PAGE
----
Sleep Deprivation Can Affect Your Walk, Study Reveals

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Sleep Deprivation Can Affect Your Walk news

Health News – New study found that periodically catching up on your sleep can improve gait control and reduce fatigue-induced clumsiness, for the chronically sleep-deprived.

In a new study, researchers at the Massachusetts Institute of Technology (MIT) enlisted a few students from the University of São Paulo (Brazil) to take part in an experiment on the effects of sleep deprivation on gait control. The participants were given a watch to track their activities over 14 days. To record their natural sleeping pattern, the researchers didn’t give any restriction to the participants on how long they should sleep.

The records showed that on an average each participant slept for six hours/day, though some of the participants compensated, catching up on sleep over the two weekends during the 14 days. One group of participants stayed awake all night on the evening before the 14th day. In the morning, they went for a walking test on a treadmill.

The study findings showed that participants who slept less had less control when walking and those who pulled an all-nighter had better gait control. It found that participants who compensate for their sleep on weekends performed better than those who got less-than-ideal sleep during the week and didn’t compensate for it on the weekends.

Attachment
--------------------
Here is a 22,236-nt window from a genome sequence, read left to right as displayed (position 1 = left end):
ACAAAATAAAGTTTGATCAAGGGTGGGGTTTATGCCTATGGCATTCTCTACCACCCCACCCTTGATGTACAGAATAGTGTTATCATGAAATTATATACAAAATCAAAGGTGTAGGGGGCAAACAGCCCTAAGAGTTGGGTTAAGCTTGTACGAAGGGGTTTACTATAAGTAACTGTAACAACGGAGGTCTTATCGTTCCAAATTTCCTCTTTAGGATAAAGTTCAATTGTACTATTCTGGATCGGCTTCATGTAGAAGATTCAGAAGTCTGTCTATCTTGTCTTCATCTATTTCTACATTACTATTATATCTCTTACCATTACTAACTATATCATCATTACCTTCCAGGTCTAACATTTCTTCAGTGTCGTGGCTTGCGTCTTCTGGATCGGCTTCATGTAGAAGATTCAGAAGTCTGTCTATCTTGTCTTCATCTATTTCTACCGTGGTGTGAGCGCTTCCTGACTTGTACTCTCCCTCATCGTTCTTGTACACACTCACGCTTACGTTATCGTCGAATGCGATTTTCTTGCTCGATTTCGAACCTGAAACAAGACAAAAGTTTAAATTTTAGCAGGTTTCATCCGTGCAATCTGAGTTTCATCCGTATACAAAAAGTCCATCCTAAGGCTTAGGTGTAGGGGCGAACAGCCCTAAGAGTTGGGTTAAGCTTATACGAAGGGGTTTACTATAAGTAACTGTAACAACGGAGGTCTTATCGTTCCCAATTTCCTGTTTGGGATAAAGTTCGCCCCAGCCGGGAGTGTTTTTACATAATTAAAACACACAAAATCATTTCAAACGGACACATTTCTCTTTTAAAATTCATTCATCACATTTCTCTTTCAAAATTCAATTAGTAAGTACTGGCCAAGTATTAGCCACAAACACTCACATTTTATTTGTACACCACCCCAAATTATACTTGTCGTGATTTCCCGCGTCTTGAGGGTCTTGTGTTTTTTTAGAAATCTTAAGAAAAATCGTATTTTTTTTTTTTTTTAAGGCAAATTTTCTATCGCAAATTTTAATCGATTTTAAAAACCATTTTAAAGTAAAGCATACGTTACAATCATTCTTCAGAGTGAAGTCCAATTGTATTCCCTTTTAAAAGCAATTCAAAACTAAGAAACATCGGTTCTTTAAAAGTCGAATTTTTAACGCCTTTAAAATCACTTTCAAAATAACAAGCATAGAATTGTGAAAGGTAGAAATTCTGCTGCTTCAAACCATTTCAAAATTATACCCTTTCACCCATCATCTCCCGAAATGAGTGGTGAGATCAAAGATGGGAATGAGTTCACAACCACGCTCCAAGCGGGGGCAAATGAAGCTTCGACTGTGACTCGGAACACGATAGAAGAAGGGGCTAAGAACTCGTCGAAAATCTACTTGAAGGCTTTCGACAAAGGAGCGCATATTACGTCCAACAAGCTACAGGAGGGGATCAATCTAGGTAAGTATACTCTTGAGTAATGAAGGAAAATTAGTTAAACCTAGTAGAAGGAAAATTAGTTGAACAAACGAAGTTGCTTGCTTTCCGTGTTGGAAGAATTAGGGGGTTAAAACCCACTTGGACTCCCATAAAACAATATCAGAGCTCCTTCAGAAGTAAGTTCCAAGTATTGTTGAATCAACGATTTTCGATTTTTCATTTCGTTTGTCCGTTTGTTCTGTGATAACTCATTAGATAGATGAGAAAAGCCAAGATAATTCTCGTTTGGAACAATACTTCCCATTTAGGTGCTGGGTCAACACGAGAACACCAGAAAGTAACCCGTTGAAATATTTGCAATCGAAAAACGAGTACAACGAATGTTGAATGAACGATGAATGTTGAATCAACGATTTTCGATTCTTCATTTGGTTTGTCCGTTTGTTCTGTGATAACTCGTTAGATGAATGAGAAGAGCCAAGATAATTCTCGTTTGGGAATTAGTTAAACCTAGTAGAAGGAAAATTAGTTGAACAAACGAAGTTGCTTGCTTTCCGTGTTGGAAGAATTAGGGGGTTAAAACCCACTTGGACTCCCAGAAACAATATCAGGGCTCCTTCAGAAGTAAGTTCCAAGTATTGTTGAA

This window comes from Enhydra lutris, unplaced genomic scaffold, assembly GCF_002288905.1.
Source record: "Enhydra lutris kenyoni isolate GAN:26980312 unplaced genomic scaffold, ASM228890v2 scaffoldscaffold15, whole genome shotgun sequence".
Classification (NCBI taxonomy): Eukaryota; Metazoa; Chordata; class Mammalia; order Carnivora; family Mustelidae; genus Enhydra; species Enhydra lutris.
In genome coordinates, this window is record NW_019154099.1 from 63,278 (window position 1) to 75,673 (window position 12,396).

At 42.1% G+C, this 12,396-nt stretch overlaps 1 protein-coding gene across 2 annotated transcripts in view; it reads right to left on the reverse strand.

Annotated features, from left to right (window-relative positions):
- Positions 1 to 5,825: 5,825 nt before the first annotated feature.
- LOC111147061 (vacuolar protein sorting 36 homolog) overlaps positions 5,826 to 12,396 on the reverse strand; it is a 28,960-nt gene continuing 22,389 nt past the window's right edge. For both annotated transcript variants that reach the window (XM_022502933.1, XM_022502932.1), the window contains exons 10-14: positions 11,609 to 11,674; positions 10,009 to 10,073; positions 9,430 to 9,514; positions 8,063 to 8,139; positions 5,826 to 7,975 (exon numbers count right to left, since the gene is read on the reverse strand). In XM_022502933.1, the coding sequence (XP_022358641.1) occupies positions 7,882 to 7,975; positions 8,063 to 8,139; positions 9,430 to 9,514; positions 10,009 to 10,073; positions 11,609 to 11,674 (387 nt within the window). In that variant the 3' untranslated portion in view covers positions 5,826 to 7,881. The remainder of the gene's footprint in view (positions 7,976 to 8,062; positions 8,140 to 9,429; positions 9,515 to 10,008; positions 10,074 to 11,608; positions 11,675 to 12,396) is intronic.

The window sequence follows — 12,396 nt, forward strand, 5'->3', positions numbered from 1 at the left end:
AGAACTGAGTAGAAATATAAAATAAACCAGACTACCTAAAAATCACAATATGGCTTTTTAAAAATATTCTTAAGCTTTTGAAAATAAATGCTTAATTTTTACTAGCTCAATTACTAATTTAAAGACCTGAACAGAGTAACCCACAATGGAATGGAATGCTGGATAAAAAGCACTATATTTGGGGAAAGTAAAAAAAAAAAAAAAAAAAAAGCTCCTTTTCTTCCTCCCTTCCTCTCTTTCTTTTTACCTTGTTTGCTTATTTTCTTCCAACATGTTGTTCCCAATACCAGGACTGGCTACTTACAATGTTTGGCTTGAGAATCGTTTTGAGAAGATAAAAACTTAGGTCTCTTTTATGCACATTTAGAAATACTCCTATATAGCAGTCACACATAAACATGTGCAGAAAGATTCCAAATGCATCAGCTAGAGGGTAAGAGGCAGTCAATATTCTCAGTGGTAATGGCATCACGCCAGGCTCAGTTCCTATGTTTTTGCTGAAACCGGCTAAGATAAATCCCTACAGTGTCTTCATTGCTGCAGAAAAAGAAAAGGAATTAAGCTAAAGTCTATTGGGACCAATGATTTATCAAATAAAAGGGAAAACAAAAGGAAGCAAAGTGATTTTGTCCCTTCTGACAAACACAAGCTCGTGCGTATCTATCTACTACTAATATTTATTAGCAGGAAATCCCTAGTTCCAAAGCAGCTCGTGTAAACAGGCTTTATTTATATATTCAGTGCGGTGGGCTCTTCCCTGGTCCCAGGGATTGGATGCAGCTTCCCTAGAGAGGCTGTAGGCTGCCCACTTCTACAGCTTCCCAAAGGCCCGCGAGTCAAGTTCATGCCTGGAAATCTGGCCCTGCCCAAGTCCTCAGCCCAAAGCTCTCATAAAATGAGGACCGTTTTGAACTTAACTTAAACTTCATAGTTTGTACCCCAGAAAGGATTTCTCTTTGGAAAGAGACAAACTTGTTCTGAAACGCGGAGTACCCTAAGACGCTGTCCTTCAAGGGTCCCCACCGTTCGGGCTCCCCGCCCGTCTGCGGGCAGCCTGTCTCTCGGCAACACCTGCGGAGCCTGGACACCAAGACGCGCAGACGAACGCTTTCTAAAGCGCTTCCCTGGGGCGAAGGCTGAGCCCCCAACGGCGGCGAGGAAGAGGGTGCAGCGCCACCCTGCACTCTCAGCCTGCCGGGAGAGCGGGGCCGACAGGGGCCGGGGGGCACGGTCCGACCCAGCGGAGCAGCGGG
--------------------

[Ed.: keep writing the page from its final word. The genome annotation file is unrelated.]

“They had to synchronize their heel strike to the beat, and we found the errors were larger in people with acute sleep deprivation,” said Arturo Forner-Cordero, lead author of the study published in the journal Scientific Reports.

“We also find that compensating for sleep could be an important strategy. For instance, for those who are chronically sleep-deprived, like shift workers, clinicians, and some military personnel, if they build in regular sleep compensation, they might have better control over their gait,” said Hermano Igo Krebs, principal research scientist in MIT.

To Know More You May Refer to:

Umemura, G.S., Pinho, J.P., Duysens, J. et al. Sleep deprivation affects gait control. Sci Rep 11, 21104 (2021).

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